I haven’t been on the bike for over a week, partly because the weather has been beyond atrocious – ludicrously awful with gales, sleet, snow, fog, bucketing rain and at least half an inch of hailstones yesterday. Partly also because I’ve been trying to get my driving going again which meant some practice sessions in the new car with the other half. These did not go particularly well: the best that could be said for my first outing was that I didn’t hit anything. As for the rest – well by the end the other half was only going ‘Jeeeeesus Christ’ three or four times a session, which I count as an improvement, although it could have been because he had his eyes covered and was cowering in the back. But anyway, I have done the driving that I needed to do and today, it being fine and breezy, I was back on the bike to the relief of all concerned.
My route took me past the scene of the mysterious pipe and bucket combo, and I can now report that there have been developments. The bucket has gone and been replaced with …
mystery (partially) solved
… a water feature.
Now you might think – given that this – rather impressive – construction is effectively in the middle of nowhere and certainly nowhere near any house or garden, that the mystery continues. But, having had to give directions around here it makes perfect sense to me. You see the landscape around us, while beautiful, consists of the same few elements – drystane dyke, church, cottage, farmhouse, barn, field, plantation forest, bridge, stand of trees, hill – repeated over and over. The roads are almost all un-named and un-numbered and the signposting tends towards the erratic. If you see a sign to where you’re going at one junction then you can be fairly certain that at the next junction, there will be no mention of your destination, and half the little roads around here get no sign posts at all. Directions tend to be of the ‘go 3.8 miles along the road until you come to a track, go up it and take the ninth left, and if you reach the sea you’ve gone too far’ kind. A couple of weeks ago, in the fog, we had to go out and rescue someone who had got so lost trying to find us that she had almost given up. And she had lived in the area for years…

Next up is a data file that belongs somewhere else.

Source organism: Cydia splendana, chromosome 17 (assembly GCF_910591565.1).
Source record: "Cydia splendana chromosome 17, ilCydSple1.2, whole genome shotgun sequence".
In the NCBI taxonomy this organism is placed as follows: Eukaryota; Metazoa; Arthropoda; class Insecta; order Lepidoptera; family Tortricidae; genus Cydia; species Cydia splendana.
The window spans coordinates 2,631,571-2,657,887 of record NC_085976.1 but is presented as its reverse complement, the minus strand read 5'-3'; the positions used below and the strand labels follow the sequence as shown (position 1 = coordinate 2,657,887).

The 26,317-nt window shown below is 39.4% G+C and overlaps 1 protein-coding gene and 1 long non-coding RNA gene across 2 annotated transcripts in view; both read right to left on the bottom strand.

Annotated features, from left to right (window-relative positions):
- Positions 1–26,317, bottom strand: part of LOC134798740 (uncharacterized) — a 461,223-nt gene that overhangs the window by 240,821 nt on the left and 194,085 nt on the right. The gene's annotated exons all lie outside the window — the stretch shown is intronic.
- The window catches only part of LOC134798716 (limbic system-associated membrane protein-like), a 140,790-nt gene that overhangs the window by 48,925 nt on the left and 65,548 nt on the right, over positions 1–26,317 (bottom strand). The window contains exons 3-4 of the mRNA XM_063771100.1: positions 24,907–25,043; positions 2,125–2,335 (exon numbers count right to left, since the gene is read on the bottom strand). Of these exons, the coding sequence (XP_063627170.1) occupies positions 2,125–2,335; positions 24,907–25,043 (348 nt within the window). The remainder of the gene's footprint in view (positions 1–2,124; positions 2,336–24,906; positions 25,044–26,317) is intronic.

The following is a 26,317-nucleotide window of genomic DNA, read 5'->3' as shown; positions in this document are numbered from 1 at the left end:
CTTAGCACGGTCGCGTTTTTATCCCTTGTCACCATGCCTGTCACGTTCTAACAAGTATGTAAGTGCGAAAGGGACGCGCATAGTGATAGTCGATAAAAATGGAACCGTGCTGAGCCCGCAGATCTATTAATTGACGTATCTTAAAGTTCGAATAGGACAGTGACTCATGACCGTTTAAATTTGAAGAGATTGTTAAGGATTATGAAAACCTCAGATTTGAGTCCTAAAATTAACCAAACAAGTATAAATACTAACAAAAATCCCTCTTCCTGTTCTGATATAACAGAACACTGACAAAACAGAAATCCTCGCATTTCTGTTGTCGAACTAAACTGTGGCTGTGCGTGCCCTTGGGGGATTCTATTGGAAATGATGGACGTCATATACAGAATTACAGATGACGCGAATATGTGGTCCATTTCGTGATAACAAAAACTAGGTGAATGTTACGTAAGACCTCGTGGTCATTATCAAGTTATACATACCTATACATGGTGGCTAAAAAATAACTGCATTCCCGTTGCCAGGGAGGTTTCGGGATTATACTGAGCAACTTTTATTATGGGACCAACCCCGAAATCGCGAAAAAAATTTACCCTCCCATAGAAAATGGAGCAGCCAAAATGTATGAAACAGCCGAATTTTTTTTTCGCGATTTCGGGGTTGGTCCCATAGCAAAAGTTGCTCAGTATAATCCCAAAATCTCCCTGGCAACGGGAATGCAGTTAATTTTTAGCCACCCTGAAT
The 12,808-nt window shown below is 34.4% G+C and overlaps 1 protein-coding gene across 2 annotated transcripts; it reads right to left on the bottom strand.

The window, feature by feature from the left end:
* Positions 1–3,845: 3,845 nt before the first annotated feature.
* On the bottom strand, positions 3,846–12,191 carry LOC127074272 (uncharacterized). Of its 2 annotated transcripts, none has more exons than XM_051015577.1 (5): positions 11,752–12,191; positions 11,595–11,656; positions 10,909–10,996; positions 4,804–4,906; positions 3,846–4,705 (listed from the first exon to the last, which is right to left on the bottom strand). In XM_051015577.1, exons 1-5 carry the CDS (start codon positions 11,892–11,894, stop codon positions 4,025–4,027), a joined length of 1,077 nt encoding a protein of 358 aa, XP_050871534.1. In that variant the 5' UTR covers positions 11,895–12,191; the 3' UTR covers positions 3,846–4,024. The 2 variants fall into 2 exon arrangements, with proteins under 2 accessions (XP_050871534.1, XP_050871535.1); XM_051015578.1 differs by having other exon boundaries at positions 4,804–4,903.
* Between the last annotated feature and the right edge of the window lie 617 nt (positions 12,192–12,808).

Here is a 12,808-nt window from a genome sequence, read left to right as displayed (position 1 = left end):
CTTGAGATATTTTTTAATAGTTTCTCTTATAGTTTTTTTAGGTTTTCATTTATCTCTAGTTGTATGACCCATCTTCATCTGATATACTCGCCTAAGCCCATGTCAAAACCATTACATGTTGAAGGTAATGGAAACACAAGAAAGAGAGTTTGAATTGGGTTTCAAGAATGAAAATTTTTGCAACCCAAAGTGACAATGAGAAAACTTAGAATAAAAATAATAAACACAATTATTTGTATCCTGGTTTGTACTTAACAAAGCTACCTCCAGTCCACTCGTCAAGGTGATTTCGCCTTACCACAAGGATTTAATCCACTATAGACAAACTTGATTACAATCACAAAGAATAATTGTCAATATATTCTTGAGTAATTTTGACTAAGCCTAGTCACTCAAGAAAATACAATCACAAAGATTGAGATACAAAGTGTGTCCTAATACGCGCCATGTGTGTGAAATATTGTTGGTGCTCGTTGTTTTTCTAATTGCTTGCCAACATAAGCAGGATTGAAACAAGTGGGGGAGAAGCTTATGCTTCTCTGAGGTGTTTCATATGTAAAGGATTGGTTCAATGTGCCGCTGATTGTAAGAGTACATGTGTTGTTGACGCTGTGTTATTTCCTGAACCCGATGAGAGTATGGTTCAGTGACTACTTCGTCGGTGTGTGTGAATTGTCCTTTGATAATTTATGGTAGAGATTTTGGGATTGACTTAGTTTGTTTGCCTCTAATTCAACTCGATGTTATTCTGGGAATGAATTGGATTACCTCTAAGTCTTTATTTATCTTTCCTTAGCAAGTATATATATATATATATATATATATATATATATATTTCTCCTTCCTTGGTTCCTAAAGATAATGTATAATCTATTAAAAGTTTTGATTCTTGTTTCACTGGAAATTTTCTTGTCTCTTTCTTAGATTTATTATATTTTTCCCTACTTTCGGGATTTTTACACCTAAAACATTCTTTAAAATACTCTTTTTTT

So if you live down an un-named road, off another un-named road, off a third un-named road, in the land that signposts forgot, then building something like this at the end of your road makes perfect sense. Because with ‘Turn left at the big water feature’ there’s no chance of there being another one of those around. Or at least until the idea catches on, and everyone has one.
I still don’t think it adequately explains the bucket, though.